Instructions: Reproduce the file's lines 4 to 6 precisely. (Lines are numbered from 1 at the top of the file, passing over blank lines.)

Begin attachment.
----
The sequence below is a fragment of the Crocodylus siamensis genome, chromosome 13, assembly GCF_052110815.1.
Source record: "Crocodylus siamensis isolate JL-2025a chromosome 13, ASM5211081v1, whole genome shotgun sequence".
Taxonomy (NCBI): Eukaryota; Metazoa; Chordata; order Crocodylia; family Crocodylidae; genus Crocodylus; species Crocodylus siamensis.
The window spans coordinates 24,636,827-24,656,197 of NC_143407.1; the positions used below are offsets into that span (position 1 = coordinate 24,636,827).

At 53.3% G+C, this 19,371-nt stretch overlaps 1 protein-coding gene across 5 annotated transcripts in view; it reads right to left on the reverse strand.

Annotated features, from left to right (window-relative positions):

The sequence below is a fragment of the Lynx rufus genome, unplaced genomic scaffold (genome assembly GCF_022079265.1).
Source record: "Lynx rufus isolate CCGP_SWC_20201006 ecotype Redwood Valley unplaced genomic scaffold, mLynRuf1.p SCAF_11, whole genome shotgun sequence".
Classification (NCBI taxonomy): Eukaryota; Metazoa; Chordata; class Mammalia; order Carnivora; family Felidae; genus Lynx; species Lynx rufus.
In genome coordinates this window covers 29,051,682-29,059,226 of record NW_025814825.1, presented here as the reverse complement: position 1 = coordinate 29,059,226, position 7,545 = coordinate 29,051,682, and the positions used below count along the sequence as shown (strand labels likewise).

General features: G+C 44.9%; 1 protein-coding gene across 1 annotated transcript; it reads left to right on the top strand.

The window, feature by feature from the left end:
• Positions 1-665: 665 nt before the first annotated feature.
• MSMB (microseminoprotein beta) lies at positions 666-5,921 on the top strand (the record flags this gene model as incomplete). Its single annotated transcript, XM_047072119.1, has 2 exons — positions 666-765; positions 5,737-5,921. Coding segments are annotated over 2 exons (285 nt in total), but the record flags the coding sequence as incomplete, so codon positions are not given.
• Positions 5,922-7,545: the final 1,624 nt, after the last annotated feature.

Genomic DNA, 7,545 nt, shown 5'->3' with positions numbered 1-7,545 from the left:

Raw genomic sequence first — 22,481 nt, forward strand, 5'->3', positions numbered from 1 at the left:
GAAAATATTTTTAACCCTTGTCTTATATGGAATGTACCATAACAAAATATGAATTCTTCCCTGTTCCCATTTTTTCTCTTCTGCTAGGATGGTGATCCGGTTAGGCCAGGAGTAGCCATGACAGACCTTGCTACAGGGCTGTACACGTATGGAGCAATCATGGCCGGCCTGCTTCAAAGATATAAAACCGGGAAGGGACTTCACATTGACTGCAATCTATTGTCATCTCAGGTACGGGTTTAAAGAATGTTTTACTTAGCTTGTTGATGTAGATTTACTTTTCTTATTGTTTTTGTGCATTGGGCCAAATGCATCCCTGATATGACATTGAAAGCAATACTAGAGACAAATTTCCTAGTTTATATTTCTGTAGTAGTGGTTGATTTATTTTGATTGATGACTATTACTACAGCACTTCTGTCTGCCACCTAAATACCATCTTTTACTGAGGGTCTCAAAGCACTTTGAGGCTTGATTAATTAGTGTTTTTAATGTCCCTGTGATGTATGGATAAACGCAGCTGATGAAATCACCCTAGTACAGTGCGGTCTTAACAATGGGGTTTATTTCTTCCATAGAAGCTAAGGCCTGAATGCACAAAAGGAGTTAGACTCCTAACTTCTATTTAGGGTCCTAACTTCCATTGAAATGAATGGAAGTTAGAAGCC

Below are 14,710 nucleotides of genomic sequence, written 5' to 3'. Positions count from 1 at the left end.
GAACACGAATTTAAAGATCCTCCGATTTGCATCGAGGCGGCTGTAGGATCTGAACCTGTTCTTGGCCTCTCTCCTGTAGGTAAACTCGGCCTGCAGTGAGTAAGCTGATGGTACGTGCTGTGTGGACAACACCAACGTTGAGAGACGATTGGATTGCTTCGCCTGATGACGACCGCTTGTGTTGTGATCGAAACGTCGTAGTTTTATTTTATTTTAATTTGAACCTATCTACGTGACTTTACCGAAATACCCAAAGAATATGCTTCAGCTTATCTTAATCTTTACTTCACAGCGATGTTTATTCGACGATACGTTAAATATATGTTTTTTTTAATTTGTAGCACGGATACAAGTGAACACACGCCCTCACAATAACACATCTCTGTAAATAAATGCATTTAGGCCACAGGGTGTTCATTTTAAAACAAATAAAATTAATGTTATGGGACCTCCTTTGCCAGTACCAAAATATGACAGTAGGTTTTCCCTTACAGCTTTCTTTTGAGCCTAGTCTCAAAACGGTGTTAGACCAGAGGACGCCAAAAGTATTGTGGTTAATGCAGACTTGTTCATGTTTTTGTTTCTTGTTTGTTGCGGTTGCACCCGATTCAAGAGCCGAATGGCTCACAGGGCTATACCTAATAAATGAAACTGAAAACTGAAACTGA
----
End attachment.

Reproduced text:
The window spans coordinates 24,636,827-24,656,197 of NC_143407.1; the positions used below are offsets into that span (position 1 = coordinate 24,636,827).

At 53.3% G+C, this 19,371-nt stretch overlaps 1 protein-coding gene across 5 annotated transcripts in view; it reads right to left on the reverse strand.

Annotated features, from left to right (window-relative positions):